The sale of a £500,000 house would earn an estate agent £7,500, for example. However, as most work on a “no sale, no fee” basis, if your house doesn’t sell you pay nothing.
Some agents are better than others, so you can be affected by who you are assigned, and agents can be uncomfortably pushy when wanting to finalise a sale.
You may also decide on a multi-agency agreement, where several estate agents act for you, but only the agent that sells your profit will receive a commission. However, as you’ll pay a higher fee to go multi-agency (and they all advertise in the same places) this might not be worth the extra cost.
Always ask family and friends for recommendations regarding their own experiences with agents and check their industry credentials.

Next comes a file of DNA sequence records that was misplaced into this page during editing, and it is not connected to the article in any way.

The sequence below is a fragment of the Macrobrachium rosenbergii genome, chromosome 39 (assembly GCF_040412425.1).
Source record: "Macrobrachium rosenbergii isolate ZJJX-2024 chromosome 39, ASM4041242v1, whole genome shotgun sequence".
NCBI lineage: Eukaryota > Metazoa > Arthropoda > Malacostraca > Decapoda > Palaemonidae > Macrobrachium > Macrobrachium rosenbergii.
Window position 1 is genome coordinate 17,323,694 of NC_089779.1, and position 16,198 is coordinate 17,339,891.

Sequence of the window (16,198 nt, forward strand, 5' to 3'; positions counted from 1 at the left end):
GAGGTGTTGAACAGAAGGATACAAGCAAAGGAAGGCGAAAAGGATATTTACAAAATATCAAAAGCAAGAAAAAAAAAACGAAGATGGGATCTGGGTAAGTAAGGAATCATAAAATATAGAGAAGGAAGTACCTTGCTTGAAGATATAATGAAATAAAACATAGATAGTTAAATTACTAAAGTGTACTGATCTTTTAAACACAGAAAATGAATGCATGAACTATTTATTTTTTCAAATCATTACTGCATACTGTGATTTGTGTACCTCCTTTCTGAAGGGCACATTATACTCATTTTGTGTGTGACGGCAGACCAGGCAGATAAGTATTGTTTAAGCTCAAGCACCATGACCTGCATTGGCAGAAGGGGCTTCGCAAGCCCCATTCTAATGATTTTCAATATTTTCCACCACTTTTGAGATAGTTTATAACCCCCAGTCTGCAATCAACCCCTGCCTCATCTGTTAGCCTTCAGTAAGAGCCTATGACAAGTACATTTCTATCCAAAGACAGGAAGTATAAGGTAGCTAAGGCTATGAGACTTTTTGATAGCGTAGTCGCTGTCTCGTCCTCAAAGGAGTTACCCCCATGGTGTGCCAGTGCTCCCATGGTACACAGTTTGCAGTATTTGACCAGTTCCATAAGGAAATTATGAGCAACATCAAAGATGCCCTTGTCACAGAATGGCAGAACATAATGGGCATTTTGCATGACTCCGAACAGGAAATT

Look for ‘For Sale’ signs in your area to see which agencies have experience in selling your type of property.
Once you’ve chosen an agent, consider going to view a similar property on their books to see if you’re happy with their selling technique.
Finally, make sure you haggle over the fees they will charge you – and ensure that any quoted commission rates are inclusive of VAT.
Online estate agents are becoming more popular with sellers due to their competitive charges. But like buying flatpack furniture, you will pay less upfront but must be prepared to do a lot of the work yourself.
Online agents will usually carry out the valuation, take the photos, create the floor plan and advertise your property online, listing it on all of the main property websites (Rightmove, Zoopla, PrimeLocation etc).
You can then choose to pay more for an agent to host viewings and conduct price negotiations, or save the money and do it yourself.
Online agent fees typically range from £99 to £1,500, depending on where you are and how much of a service you require. As this is a flat fee, and not affected by the value of your property it can be a frugal option for those with more expensive houses.